Friday, 24 January 2020

An Introduction to Far Ings.

Brian had never been to Far Ings and was keen to do some bird watching so it was an opportunity to visit.  Far Ings National Nature Reserve is situated on the south bank of the Humber Estary at Barton-upon-Humber and is on a major east-west flyway for migrating birds.  The reserve is one of pits and reedbeds which are a legacy of the tile and cement industry between 1850 and 1959.  Rich in wildlife it is managed by the Lincolnshire Wildlife Trust and is one of the UK's strongholds for bittern.

It was a drab sart to the day but the sun came out as we arrived to give superb light.  We started our visit in the double decker hide at Ness End Farm.  This hide gives excellent views of the lake and reed beds and is perhaps the best for wildfowl, bittern and kingfisher.  While we were in the hide, a small party of gadwall came close with goldeneye and other species in the distance.  Handsome goldeneye are one of my favourite ducks.  They over winter with us and breed in forested areas in Scandinavia and northern Russia in holes in trees, although there is a small breeding population in the far north of Scotland.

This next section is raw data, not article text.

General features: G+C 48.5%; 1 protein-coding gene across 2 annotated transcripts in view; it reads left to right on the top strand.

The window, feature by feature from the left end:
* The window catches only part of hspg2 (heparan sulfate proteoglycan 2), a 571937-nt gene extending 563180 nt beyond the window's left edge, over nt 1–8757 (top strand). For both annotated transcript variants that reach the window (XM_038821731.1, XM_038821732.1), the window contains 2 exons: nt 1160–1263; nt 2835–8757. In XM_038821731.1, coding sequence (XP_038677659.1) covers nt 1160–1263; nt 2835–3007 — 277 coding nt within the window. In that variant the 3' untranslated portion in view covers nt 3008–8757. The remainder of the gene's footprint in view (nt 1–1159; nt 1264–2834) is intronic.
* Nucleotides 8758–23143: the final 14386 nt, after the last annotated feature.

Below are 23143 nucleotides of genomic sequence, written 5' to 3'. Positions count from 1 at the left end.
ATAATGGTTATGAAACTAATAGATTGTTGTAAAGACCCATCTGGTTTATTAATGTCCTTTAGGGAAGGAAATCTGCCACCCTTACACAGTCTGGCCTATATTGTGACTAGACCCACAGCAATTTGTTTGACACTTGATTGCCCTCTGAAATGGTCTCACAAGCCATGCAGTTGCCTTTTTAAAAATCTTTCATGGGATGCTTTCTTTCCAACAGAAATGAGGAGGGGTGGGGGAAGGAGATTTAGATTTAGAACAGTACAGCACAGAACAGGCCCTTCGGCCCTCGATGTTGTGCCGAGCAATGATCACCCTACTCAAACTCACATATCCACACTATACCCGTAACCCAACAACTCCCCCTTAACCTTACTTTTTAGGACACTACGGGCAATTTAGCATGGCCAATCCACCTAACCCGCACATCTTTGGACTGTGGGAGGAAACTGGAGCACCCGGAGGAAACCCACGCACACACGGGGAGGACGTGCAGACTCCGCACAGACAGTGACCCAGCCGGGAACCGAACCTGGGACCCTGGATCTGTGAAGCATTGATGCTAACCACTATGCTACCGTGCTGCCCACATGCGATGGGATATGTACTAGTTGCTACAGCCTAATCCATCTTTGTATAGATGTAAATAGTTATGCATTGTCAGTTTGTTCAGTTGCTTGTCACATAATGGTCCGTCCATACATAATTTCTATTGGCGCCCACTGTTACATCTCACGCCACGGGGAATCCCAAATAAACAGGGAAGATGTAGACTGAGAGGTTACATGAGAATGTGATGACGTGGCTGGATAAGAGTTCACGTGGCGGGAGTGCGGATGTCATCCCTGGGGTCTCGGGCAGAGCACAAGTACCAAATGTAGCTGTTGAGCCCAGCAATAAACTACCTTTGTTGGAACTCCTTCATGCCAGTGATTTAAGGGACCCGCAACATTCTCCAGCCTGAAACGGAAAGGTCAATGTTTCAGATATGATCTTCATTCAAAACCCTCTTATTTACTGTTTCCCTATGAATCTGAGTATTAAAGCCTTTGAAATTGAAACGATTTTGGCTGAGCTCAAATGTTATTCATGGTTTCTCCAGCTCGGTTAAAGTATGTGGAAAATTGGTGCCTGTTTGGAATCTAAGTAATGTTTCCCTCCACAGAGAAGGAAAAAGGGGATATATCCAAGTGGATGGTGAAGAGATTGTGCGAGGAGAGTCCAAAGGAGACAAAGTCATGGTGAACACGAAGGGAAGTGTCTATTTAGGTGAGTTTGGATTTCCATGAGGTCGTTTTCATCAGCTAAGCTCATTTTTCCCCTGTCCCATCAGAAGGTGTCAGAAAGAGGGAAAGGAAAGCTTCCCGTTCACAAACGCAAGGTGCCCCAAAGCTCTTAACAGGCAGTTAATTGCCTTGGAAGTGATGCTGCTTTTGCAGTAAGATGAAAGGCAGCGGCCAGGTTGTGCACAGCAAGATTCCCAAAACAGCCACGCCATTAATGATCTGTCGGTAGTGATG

From Ness Hide we followed the visitor's trail around the reserve calling in at three other hides.  Once on the Humber bank we made our way to the Ropewalk in Barton where we met the ladies for lunch.

Species seen:

  • Gadwall
  • Goldeneye
  • Mallard
  • Coot
  • Magpie
  • Cormorant
  • Blackbird
  • Dabchick
  • Great Crested Grebe (still in winter plumage)
  • Curlew
  • Mute swan
  • Shelduck
  • Wigeon
  • Redshank
  • Shoveler
  • Blue tit
  • Robin

To view large, please click on an image





Mute Swan


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